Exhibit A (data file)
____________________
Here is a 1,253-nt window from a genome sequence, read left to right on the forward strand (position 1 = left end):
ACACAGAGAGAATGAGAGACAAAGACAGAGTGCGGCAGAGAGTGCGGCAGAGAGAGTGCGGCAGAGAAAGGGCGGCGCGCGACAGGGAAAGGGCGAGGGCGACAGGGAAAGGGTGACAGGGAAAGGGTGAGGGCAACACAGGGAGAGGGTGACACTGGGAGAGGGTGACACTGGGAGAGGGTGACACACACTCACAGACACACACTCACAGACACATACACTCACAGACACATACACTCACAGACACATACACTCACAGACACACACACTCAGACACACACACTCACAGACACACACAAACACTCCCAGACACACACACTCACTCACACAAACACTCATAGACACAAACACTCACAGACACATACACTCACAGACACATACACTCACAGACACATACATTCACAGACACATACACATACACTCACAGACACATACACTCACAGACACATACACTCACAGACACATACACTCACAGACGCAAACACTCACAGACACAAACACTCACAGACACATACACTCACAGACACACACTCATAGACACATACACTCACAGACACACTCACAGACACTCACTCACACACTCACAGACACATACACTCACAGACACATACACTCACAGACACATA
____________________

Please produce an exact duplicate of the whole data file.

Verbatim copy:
Here is a 1,253-nt window from a genome sequence, read left to right on the forward strand (position 1 = left end):
ACACAGAGAGAATGAGAGACAAAGACAGAGTGCGGCAGAGAGTGCGGCAGAGAGAGTGCGGCAGAGAAAGGGCGGCGCGCGACAGGGAAAGGGCGAGGGCGACAGGGAAAGGGTGACAGGGAAAGGGTGAGGGCAACACAGGGAGAGGGTGACACTGGGAGAGGGTGACACTGGGAGAGGGTGACACACACTCACAGACACACACTCACAGACACATACACTCACAGACACATACACTCACAGACACATACACTCACAGACACACACACTCAGACACACACACTCACAGACACACACAAACACTCCCAGACACACACACTCACTCACACAAACACTCATAGACACAAACACTCACAGACACATACACTCACAGACACATACACTCACAGACACATACATTCACAGACACATACACATACACTCACAGACACATACACTCACAGACACATACACTCACAGACACATACACTCACAGACGCAAACACTCACAGACACAAACACTCACAGACACATACACTCACAGACACACACTCATAGACACATACACTCACAGACACACTCACAGACACTCACTCACACACTCACAGACACATACACTCACAGACACATACACTCACAGACACATA